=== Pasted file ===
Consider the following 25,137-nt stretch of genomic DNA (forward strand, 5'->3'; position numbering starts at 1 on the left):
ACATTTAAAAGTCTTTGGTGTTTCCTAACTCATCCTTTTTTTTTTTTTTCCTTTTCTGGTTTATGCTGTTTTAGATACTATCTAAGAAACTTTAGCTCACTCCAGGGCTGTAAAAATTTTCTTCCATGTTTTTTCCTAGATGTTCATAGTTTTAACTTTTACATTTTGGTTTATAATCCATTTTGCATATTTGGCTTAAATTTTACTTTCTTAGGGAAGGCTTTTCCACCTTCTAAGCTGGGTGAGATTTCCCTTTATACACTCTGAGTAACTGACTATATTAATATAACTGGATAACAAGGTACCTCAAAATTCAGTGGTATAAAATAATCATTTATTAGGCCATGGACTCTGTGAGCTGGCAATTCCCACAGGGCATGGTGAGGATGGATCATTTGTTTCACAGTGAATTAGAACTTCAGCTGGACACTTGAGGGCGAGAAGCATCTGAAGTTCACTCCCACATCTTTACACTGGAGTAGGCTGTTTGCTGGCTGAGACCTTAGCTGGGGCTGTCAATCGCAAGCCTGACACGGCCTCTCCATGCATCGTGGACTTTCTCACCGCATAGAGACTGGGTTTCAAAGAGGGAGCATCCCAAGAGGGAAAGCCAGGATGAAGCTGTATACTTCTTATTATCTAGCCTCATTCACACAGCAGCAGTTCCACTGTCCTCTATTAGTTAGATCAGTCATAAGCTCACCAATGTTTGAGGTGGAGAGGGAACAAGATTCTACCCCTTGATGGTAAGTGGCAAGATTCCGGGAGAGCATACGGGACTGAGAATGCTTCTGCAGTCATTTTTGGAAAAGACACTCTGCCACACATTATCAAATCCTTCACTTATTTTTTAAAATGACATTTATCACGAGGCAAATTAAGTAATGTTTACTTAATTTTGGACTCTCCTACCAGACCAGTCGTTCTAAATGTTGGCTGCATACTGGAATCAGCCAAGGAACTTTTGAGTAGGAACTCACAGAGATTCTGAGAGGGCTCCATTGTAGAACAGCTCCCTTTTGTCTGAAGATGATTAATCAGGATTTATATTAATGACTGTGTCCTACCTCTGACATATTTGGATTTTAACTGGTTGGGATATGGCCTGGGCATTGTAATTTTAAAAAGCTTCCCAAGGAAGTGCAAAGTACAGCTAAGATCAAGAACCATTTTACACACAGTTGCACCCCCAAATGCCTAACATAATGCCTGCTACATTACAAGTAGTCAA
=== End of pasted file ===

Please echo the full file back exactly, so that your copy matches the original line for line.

Consider the following 25,137-nt stretch of genomic DNA (forward strand, 5'->3'; position numbering starts at 1 on the left):
ACATTTAAAAGTCTTTGGTGTTTCCTAACTCATCCTTTTTTTTTTTTTTCCTTTTCTGGTTTATGCTGTTTTAGATACTATCTAAGAAACTTTAGCTCACTCCAGGGCTGTAAAAATTTTCTTCCATGTTTTTTCCTAGATGTTCATAGTTTTAACTTTTACATTTTGGTTTATAATCCATTTTGCATATTTGGCTTAAATTTTACTTTCTTAGGGAAGGCTTTTCCACCTTCTAAGCTGGGTGAGATTTCCCTTTATACACTCTGAGTAACTGACTATATTAATATAACTGGATAACAAGGTACCTCAAAATTCAGTGGTATAAAATAATCATTTATTAGGCCATGGACTCTGTGAGCTGGCAATTCCCACAGGGCATGGTGAGGATGGATCATTTGTTTCACAGTGAATTAGAACTTCAGCTGGACACTTGAGGGCGAGAAGCATCTGAAGTTCACTCCCACATCTTTACACTGGAGTAGGCTGTTTGCTGGCTGAGACCTTAGCTGGGGCTGTCAATCGCAAGCCTGACACGGCCTCTCCATGCATCGTGGACTTTCTCACCGCATAGAGACTGGGTTTCAAAGAGGGAGCATCCCAAGAGGGAAAGCCAGGATGAAGCTGTATACTTCTTATTATCTAGCCTCATTCACACAGCAGCAGTTCCACTGTCCTCTATTAGTTAGATCAGTCATAAGCTCACCAATGTTTGAGGTGGAGAGGGAACAAGATTCTACCCCTTGATGGTAAGTGGCAAGATTCCGGGAGAGCATACGGGACTGAGAATGCTTCTGCAGTCATTTTTGGAAAAGACACTCTGCCACACATTATCAAATCCTTCACTTATTTTTTAAAATGACATTTATCACGAGGCAAATTAAGTAATGTTTACTTAATTTTGGACTCTCCTACCAGACCAGTCGTTCTAAATGTTGGCTGCATACTGGAATCAGCCAAGGAACTTTTGAGTAGGAACTCACAGAGATTCTGAGAGGGCTCCATTGTAGAACAGCTCCCTTTTGTCTGAAGATGATTAATCAGGATTTATATTAATGACTGTGTCCTACCTCTGACATATTTGGATTTTAACTGGTTGGGATATGGCCTGGGCATTGTAATTTTAAAAAGCTTCCCAAGGAAGTGCAAAGTACAGCTAAGATCAAGAACCATTTTACACACAGTTGCACCCCCAAATGCCTAACATAATGCCTGCTACATTACAAGTAGTCAA